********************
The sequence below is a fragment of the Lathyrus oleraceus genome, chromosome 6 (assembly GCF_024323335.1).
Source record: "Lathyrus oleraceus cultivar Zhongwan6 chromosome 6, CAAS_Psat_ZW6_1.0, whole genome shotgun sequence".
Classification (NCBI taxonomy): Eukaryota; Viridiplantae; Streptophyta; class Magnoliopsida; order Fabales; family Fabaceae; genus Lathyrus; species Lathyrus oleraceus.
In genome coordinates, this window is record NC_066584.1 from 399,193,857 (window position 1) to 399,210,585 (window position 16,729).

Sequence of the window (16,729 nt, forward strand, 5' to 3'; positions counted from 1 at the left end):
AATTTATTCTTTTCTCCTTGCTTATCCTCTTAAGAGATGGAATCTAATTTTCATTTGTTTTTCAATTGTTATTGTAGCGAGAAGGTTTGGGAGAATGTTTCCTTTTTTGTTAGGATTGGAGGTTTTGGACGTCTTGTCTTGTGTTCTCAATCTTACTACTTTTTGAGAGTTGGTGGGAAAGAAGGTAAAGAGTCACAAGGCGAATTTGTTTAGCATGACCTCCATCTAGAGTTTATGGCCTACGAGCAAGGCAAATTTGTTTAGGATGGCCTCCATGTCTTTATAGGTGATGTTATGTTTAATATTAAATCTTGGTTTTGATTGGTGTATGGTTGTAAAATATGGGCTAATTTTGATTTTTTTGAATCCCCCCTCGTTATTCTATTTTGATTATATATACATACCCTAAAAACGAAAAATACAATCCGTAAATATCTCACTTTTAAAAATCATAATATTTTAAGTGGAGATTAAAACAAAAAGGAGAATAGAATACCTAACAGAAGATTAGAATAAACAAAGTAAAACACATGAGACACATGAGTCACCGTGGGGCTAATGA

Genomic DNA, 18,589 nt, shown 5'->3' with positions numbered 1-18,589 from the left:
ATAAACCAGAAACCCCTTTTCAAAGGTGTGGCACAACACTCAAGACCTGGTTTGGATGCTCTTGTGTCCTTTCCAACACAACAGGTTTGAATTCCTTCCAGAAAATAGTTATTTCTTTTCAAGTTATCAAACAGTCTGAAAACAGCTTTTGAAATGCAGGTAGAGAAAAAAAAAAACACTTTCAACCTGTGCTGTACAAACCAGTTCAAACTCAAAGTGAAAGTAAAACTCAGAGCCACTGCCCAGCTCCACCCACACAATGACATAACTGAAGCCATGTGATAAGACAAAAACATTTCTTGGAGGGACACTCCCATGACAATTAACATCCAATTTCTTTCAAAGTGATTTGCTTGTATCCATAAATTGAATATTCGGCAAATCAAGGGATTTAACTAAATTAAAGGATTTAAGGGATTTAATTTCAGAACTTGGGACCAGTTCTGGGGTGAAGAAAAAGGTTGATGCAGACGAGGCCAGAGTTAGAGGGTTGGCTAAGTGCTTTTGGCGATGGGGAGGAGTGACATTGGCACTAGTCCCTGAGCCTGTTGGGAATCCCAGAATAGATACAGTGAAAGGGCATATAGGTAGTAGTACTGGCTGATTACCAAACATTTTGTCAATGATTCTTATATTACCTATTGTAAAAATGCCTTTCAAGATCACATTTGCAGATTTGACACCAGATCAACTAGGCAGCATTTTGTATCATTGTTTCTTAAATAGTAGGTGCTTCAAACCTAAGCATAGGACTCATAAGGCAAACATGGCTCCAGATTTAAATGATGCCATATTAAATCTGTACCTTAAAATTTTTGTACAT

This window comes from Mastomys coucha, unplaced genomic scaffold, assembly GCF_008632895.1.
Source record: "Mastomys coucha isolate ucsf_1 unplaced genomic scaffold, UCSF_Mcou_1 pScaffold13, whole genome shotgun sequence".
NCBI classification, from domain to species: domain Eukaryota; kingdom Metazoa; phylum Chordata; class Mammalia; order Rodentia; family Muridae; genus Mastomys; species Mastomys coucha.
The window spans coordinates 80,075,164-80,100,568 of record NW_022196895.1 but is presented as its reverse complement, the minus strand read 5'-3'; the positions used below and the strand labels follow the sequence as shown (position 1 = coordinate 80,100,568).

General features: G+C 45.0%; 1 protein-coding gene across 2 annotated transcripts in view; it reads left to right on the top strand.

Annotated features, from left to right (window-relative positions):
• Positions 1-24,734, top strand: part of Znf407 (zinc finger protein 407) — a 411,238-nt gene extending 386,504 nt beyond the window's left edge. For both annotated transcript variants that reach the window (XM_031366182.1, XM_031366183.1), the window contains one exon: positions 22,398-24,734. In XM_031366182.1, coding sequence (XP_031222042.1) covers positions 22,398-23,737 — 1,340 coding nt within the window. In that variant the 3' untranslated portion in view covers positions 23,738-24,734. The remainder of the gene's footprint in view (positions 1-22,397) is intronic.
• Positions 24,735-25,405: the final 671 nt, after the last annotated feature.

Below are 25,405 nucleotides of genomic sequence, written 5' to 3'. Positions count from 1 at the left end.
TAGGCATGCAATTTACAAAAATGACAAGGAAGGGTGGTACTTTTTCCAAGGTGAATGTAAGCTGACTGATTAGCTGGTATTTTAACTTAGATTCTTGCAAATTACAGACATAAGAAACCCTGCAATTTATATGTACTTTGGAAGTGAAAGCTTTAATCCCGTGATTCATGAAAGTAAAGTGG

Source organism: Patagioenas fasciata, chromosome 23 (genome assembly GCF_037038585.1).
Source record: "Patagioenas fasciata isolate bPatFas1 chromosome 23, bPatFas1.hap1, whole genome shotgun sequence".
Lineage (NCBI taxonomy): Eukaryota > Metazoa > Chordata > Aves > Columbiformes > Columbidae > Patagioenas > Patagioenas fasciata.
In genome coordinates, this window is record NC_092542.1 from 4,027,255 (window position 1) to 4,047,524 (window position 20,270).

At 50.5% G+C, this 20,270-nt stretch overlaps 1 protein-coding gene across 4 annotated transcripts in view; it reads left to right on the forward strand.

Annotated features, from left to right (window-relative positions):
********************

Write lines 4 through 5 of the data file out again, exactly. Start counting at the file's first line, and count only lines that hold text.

In genome coordinates, this window is record NC_066584.1 from 399,193,857 (window position 1) to 399,210,585 (window position 16,729).

Sequence of the window (16,729 nt, forward strand, 5' to 3'; positions counted from 1 at the left end):